Adam Ford discusses the mass protests which forced a defeat on the Chinese state.
Locals are celebrating in the Chinese city of Shifang today, following the government’s decision to scrap its plans for a copper alloy plant which many feared would poison them. This sensational policy reversal was apparently forced out of the Communist Party dictatorship by rioting, followed by a sit-in in support of those arrested. In making this concession, the regime has shown its vulnerability at a time when the national economy is being hit by the economic crisis in Europe and the US.
The announcement itself was stark, a mere “Shifang will not build this project henceforth”. But just like the official accommodation to mass rebellion in Wukan last year, it demonstrates that the Chinese authorities are doing everything they can to avoid the flames of resistance spreading. In many under-reported cases, they will merely repress any popular uprising. But in others – perhaps those that quickly gain a national and international following – they will give away an inch for fear of losing a mile. The release of twenty-one “suspected criminals” after “receiving criticism and education and repenting for their mistakes”, would seem to confirm this analysis.
Shifang is located in Sichuan province, which was devastated by a huge 2008 earthquake. With what passes for a ‘recovery’ still very much ongoing, the jobs ‘carrot’ was dangled before the residents of Shifang, in an attempt to overcome concerns that the local water supply would be contaminated. Because of Chinese censorship, it is difficult to find a record of grassroots concerns, but Ma Jun of the liberal Institute of Public and Environmental Affairs commented that:
“Heavy metal projects are always highly polluting. Of course the public has concerns about this. The government only released the short version of the plant’s environmental report, which did not have information about the solid waste and waste water. It should have released the full version.”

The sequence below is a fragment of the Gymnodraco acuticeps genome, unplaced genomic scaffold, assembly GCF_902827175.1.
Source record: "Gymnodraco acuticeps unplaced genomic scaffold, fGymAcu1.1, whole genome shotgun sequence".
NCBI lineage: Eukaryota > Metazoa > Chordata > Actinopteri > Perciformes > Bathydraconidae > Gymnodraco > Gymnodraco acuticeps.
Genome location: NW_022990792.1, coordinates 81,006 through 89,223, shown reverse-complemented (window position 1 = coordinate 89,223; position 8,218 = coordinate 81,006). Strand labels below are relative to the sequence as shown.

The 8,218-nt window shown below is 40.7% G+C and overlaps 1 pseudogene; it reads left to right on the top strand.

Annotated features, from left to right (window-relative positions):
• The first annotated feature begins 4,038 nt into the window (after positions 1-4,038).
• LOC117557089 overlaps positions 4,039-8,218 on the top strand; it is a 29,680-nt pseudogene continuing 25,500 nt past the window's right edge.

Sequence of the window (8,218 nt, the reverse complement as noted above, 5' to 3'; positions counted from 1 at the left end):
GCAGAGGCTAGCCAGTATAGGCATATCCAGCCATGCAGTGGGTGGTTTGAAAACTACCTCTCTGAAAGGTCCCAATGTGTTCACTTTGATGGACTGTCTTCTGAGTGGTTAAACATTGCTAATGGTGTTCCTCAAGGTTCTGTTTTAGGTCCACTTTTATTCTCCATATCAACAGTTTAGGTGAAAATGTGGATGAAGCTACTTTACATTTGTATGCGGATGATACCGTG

On Monday and Tuesday, demonstrators tore down the door of the municipal government building, smashed windows, and threw bricks at police. In response, police unleashed barely restrained brutality, which was played out across the Chinese-language internet, as users uploaded photos and videos of battered and bleeding protesters. The Tuesday night saw a massive sit-down protest outside a government office, and it was at this point that officials agreed to back down.
The speed at which the government caved-in highlights Communist Party fears of a nationwide uprising, as the export-led economy starts to show signs of collapse. In the wake of falling orders from Europe and America, export orders are reportedly at their lowest level since March 2009 – the crest of the first crisis wave – and the purchasing managers’ index tumbled to 0.2 to 50.4 last month – only 0.5 above a mark which would indicate recession.
The dictatorship’s Shifang u-turn has perhaps bought it more time to prepare, but there seems little doubt that China will be the scene of explosive class struggles will be played out in China in the very near future.
Originally published by The Commune